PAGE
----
The Cutting Caption

M is in her cups.

Any moment now, the kookaburra cackle

the cutting off, like a hoon driver on the highway.

But for the time being I’m holding the table, telling the tale of the silver hammer beneath the front passenger seat of my car, what happens when my girlfriend spots it.

The little group leans forward, intent.

But it reminds M of something and she’s hyper now, jumps in, raucous.

This time I’m ready for her.

I took a photo today I’d like to show you. It’s for you, I say.

You did? Really?

Yes, I say, bringing it up on the screen, passing it across to her.

It’s what you do when you cut people off, how you make them feel. It’s kind of a metaphor.

She has a close look. Ouch,, she says. Lopped?

Yes, lopped.

Peepholes

There used to be a man, a hobo, who drifted in to our town.

He was selling peepholes from a brown burlap bag.

It was like a lucky dip.

You gave him a few coins and you’d reach in

& pull out a peephole.

You might get lucky, the man said.

You might pick out the one that looks into the universe the moment it was born

or the one that sees who took the Beaumont children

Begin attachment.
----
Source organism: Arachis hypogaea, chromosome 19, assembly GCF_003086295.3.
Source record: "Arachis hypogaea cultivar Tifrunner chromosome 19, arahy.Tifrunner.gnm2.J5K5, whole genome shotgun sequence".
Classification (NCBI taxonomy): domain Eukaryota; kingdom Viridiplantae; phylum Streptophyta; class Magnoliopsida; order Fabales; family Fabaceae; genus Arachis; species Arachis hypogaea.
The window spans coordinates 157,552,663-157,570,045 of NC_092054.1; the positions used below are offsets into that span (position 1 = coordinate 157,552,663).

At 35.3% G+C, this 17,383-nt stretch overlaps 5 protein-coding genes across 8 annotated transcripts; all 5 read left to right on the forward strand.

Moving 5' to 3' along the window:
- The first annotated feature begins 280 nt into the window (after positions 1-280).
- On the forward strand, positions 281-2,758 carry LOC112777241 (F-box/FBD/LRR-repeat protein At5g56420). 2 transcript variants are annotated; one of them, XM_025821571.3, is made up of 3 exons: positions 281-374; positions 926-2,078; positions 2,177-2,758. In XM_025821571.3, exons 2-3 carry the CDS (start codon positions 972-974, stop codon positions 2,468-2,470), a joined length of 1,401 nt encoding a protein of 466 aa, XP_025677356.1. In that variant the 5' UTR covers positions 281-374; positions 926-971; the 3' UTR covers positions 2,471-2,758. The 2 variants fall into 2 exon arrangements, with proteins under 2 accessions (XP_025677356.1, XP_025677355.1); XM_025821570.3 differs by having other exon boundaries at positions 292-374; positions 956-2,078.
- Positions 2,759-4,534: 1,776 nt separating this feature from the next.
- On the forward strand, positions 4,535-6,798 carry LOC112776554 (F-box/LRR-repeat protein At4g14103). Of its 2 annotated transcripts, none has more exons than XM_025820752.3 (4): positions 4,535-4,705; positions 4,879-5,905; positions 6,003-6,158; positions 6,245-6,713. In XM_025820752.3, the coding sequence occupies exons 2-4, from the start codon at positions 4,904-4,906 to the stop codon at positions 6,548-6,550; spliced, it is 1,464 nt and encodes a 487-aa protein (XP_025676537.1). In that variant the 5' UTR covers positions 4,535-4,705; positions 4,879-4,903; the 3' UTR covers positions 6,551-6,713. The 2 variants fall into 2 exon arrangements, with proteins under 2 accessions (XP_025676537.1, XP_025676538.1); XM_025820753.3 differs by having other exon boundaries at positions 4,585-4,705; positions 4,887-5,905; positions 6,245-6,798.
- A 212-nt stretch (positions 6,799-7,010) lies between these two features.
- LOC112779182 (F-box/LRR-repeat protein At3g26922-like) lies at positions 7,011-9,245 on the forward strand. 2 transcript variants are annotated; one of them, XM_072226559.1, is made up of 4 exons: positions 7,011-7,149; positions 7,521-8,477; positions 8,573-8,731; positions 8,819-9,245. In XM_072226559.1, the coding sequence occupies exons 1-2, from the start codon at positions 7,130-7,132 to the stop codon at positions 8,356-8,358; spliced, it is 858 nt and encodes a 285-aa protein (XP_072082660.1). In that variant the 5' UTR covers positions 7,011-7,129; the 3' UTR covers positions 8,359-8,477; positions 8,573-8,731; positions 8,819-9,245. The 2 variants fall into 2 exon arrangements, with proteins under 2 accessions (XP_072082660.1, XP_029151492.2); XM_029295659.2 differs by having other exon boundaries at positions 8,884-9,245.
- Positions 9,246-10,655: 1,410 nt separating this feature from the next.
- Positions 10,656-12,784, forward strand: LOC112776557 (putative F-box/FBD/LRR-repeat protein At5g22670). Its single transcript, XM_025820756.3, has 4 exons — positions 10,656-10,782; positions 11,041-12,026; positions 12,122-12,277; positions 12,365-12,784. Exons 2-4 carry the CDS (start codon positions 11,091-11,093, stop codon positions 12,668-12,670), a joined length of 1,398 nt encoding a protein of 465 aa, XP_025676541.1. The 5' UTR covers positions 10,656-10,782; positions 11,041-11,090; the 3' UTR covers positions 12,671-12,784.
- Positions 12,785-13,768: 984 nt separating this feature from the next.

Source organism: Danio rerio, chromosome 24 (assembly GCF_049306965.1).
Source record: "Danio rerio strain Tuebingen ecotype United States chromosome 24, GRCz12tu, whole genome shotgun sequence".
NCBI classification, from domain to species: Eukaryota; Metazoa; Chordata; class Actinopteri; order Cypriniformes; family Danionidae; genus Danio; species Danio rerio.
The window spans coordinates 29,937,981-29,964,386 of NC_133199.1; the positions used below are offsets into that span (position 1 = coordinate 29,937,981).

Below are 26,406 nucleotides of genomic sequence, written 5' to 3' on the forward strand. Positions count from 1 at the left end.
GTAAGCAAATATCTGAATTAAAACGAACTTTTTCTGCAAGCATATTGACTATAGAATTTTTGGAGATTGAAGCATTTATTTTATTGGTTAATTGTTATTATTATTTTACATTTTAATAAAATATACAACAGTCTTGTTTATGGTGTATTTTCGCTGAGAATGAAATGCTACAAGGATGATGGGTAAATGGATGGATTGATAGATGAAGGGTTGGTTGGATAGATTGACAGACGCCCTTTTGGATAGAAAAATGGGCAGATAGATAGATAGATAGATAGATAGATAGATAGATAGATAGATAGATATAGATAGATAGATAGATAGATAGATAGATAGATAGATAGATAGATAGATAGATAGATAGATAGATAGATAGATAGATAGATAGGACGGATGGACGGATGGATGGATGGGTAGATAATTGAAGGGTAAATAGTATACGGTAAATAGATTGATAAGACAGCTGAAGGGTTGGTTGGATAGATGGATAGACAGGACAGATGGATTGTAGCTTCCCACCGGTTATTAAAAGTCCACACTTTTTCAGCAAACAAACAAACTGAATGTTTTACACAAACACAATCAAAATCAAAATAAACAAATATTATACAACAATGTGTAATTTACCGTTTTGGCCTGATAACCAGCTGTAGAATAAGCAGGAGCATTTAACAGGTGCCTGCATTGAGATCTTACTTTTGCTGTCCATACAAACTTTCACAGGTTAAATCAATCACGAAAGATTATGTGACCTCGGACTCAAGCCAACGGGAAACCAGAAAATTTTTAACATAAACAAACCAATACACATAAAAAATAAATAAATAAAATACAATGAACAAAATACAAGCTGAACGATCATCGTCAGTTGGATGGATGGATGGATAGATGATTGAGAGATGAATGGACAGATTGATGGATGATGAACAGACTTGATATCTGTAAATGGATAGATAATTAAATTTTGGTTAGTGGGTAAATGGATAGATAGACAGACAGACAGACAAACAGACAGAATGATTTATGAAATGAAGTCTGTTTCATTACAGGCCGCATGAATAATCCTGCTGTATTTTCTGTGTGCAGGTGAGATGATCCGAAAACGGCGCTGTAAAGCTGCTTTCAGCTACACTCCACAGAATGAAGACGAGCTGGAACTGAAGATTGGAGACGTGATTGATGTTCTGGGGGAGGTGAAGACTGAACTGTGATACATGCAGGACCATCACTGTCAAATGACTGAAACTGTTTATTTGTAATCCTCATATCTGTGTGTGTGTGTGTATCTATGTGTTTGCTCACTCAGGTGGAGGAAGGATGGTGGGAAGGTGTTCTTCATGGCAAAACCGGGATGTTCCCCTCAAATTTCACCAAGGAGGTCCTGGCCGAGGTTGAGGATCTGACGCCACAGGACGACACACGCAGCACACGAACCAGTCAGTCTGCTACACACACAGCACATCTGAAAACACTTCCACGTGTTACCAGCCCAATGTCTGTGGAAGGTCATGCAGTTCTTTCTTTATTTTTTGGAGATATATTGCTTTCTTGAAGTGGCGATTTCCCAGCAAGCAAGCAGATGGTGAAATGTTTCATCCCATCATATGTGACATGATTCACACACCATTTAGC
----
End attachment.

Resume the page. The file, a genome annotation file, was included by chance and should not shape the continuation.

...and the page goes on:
from Glenelg Beach on New Year Day, 1966.

Everyone wanted to know that, especially the parents.

But mostly we got ones that looked at the tree behind it or a flock of black clouds roaming like sheep

in the pasture of the sky.

One day he fell asleep against an old gum in the park

and we looked through his peepholes.

They were all the same,

None peered into a secret place.

They all looked at what was the other side of the peephole.

The man began to wake up.

We shoved the peepholes in his bag and ran off.

We didn’t need a peephole to see through him..

No Special Hurry

The crow

in the crossbars of

the power pole

is saying, Hey John.

You don’t have to worry, man.

You are not one of those who bring so much courage

to the world that it has to kill you